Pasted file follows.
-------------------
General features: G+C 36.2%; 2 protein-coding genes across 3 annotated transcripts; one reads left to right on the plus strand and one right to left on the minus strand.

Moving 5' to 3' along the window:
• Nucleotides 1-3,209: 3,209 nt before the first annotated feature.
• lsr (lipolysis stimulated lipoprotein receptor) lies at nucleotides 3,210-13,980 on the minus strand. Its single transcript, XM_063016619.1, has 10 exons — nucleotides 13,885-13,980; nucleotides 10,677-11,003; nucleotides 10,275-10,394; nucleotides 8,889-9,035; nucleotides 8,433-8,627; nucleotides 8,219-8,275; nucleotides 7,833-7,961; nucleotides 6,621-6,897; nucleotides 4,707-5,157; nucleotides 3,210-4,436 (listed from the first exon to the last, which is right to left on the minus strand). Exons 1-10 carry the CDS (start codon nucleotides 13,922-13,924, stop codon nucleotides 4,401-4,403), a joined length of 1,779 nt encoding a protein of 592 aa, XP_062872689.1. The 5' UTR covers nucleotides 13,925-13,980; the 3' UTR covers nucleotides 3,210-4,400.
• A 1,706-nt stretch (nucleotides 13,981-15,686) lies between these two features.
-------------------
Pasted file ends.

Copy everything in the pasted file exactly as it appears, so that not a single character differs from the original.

General features: G+C 36.2%; 2 protein-coding genes across 3 annotated transcripts; one reads left to right on the plus strand and one right to left on the minus strand.

Moving 5' to 3' along the window:
• Nucleotides 1-3,209: 3,209 nt before the first annotated feature.
• lsr (lipolysis stimulated lipoprotein receptor) lies at nucleotides 3,210-13,980 on the minus strand. Its single transcript, XM_063016619.1, has 10 exons — nucleotides 13,885-13,980; nucleotides 10,677-11,003; nucleotides 10,275-10,394; nucleotides 8,889-9,035; nucleotides 8,433-8,627; nucleotides 8,219-8,275; nucleotides 7,833-7,961; nucleotides 6,621-6,897; nucleotides 4,707-5,157; nucleotides 3,210-4,436 (listed from the first exon to the last, which is right to left on the minus strand). Exons 1-10 carry the CDS (start codon nucleotides 13,922-13,924, stop codon nucleotides 4,401-4,403), a joined length of 1,779 nt encoding a protein of 592 aa, XP_062872689.1. The 5' UTR covers nucleotides 13,925-13,980; the 3' UTR covers nucleotides 3,210-4,400.
• A 1,706-nt stretch (nucleotides 13,981-15,686) lies between these two features.